Max Verstappen's Exceptional Start Leads to an Imola Win

Fred Smith
·4 min read
Photo credit: Clive Mason - Formula 1 - Getty Images
Photo credit: Clive Mason - Formula 1 - Getty Images

In the first race of the season, Lewis Hamilton won when Max Verstappen made a crucial mistake. In race two, it was Hamilton's mistake and Verstappen's win.

The race started in wet-into-drying conditions, with all but two drivers on the starting grid choosing to start on intermediate tires. Verstappen, starting third after a rare head-to-head qualifying loss to a teammate, got off to an excellent start, and used his momentum to dive past both his teammate Sergio Perez and the pole-sitting Hamilton. Verstappen held back an early charge from Hamilton, who went off track rather than lifting and losing more positions and, in turn, took some damage from elevated kerbs in the run-off area. Verstappen jetted out to a significant early lead.

Immediately afterward, a safety car came out and that lead evaporated again.

It was the direct result of contact between Nicholas Latifi and Nikita Mazepin, a crash which forced Latifi to retire. A few laps later, Mazepin's teammate Mick Schumacher crashed on his own under the safety car.

When the race resumed, Verstappen got away to a comfortable lead that eventually ballooned to five seconds. That gap then shrunk to two seconds. After seeing the early returns from drivers further back in the field, his Red Bull team chose to pit him for dry tires relatively early, one lap before Hamilton. By the time Mercedes brought Hamilton in for a relatively slow stop one lap later, the lead had grown back to five seconds.

It was back down to two seconds when Hamilton came across traffic. In the process of lapping those cars on dry tires on the still-damp surface, he made a crucial mistake, locking up a tire and careening off-track. Verstappen's lead was, suddenly, insurmountable. Despite another stoppage and a scary moment before the restart that looked like it could have led to a crash under yellow, he would never be challenged again.

Hamilton, however, still had a long race left to run. A red flag came out on the same lap for a crash between his teammate, Valtteri Bottas, and the driver that filled in for him at Bahrain last season, George Russell. On the restart, Hamilton lined up ninth.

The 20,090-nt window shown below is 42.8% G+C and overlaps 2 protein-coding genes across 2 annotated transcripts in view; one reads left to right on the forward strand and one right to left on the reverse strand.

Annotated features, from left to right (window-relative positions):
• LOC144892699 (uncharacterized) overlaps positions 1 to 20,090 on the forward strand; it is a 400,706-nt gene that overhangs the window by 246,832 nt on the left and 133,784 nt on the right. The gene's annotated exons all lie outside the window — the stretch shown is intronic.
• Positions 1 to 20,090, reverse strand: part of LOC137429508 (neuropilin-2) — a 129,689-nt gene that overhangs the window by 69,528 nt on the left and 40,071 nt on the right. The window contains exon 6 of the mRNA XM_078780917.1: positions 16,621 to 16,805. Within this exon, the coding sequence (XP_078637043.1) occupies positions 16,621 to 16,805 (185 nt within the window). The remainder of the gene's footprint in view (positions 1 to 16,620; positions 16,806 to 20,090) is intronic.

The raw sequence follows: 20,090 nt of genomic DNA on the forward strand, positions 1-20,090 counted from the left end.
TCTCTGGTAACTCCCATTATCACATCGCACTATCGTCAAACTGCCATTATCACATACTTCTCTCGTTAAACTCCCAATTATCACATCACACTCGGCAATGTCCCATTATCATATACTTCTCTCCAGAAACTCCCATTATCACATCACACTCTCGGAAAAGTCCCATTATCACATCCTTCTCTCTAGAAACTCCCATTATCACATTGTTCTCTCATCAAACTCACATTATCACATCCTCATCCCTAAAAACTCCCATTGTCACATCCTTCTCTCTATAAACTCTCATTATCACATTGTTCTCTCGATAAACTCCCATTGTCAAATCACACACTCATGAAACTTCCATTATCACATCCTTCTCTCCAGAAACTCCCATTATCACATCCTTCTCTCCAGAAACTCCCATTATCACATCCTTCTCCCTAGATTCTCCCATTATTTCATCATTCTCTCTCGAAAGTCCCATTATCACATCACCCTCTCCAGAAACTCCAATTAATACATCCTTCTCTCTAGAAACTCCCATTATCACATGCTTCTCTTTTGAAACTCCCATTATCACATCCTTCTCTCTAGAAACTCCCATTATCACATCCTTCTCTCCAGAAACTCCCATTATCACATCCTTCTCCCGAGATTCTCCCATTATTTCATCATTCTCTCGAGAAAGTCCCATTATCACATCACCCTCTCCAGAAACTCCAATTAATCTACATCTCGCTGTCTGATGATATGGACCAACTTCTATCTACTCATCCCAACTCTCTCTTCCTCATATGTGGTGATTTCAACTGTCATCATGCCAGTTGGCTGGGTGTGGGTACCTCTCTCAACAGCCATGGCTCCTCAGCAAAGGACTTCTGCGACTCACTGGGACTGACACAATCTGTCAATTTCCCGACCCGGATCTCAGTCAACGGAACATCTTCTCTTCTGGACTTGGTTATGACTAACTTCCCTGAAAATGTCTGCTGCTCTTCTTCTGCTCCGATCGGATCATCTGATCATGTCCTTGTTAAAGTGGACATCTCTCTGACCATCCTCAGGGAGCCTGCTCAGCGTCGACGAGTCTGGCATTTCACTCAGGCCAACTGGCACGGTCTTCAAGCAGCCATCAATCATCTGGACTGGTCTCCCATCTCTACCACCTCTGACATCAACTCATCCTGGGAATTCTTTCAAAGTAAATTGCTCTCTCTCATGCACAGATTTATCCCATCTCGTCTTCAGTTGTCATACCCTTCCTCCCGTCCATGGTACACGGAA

He would finish second.

Despite years of dominant overall pace, Mercedes entries have not been known for their pace in traffic. Hamilton bucked that trend today, methodically catching and passing every single slower car left on track to finish second, take the fastest lap of the race, and come away from a race he could have won with a championship lead despite a back-breaking, wholly unforced mistake.

Lando Norris would complete the podium, grabbing a position from team orders early from Daniel Ricciardo when McLaren saw his significant pace advantage in the damp conditions. He lost a spot to Hamilton late, yes, but McLaren understands fully that their goal this season is to finish as the best of the rest, and a finish ahead of every entry from Ferrari, Aston Martin, Alpine, and AlphaTauri is a successful weekend for both Norris and McLaren.

The story of the season is now firmly what it had always been expected to be. This is a one-on-one battle between Verstappen and Hamilton, one in which their cars seem fairly evenly-matched. Their teammates, meanwhile, have very little reason for optimism.

While Hamilton leads the championship, Valtteri Bottas is an already-distant fifth in the driver's standings after following up a podium at Bahrain with a retirement today. The news is worse for Sergio Perez, who failed to convert yesterday's promising qualifying pace into a single point after careening off track on his own from the top five late today. Paired with a disappointing fifth at Bahrain, Perez is now just eighth in the driver's standings.

A point for fastest lap today means that Lewis Hamilton retains a narrow lead on Max Verstappen in those standings, but consecutive finishes of fourth and third mean that Lando Norris is in a surprising and respectable third. Make no mistake, though: McLaren will have to make significant, race-swinging improvements to their car over the next few months if he hopes to turn that early speed into a championship. This is a battle between Verstappen and Hamilton, and it looks like it could be a close one.

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